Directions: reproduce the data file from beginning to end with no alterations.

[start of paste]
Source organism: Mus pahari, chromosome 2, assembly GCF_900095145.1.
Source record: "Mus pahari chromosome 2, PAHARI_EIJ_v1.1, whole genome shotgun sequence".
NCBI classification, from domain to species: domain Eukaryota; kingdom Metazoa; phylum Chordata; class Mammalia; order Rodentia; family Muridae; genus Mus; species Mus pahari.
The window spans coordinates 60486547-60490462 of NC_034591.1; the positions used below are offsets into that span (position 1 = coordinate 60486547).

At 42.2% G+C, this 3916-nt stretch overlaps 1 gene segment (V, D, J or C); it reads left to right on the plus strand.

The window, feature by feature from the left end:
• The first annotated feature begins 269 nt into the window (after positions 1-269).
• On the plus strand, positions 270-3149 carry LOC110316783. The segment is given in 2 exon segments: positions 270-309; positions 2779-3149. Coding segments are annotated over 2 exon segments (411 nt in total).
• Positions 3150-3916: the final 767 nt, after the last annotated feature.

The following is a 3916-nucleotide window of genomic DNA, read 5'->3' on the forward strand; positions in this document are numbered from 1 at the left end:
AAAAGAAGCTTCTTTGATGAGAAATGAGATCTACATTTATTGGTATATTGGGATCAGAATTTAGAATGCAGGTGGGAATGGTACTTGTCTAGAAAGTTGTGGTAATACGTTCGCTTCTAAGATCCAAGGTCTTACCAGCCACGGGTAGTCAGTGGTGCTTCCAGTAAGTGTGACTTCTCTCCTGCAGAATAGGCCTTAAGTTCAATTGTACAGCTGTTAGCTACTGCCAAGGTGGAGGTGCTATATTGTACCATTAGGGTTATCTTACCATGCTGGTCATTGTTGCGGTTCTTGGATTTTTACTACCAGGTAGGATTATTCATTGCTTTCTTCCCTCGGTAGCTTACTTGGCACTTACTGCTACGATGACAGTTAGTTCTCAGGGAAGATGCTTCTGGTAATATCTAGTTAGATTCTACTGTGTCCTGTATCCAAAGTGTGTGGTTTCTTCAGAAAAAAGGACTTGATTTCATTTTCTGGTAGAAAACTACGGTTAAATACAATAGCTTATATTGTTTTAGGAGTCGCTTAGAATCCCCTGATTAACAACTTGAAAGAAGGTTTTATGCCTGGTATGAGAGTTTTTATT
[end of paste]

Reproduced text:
Source organism: Mus pahari, chromosome 2, assembly GCF_900095145.1.
Source record: "Mus pahari chromosome 2, PAHARI_EIJ_v1.1, whole genome shotgun sequence".
NCBI classification, from domain to species: domain Eukaryota; kingdom Metazoa; phylum Chordata; class Mammalia; order Rodentia; family Muridae; genus Mus; species Mus pahari.
The window spans coordinates 60486547-60490462 of NC_034591.1; the positions used below are offsets into that span (position 1 = coordinate 60486547).

At 42.2% G+C, this 3916-nt stretch overlaps 1 gene segment (V, D, J or C); it reads left to right on the plus strand.

The window, feature by feature from the left end:
• The first annotated feature begins 269 nt into the window (after positions 1-269).
• On the plus strand, positions 270-3149 carry LOC110316783. The segment is given in 2 exon segments: positions 270-309; positions 2779-3149. Coding segments are annotated over 2 exon segments (411 nt in total).
• Positions 3150-3916: the final 767 nt, after the last annotated feature.

The following is a 3916-nucleotide window of genomic DNA, read 5'->3' on the forward strand; positions in this document are numbered from 1 at the left end:
AAAAGAAGCTTCTTTGATGAGAAATGAGATCTACATTTATTGGTATATTGGGATCAGAATTTAGAATGCAGGTGGGAATGGTACTTGTCTAGAAAGTTGTGGTAATACGTTCGCTTCTAAGATCCAAGGTCTTACCAGCCACGGGTAGTCAGTGGTGCTTCCAGTAAGTGTGACTTCTCTCCTGCAGAATAGGCCTTAAGTTCAATTGTACAGCTGTTAGCTACTGCCAAGGTGGAGGTGCTATATTGTACCATTAGGGTTATCTTACCATGCTGGTCATTGTTGCGGTTCTTGGATTTTTACTACCAGGTAGGATTATTCATTGCTTTCTTCCCTCGGTAGCTTACTTGGCACTTACTGCTACGATGACAGTTAGTTCTCAGGGAAGATGCTTCTGGTAATATCTAGTTAGATTCTACTGTGTCCTGTATCCAAAGTGTGTGGTTTCTTCAGAAAAAAGGACTTGATTTCATTTTCTGGTAGAAAACTACGGTTAAATACAATAGCTTATATTGTTTTAGGAGTCGCTTAGAATCCCCTGATTAACAACTTGAAAGAAGGTTTTATGCCTGGTATGAGAGTTTTTATT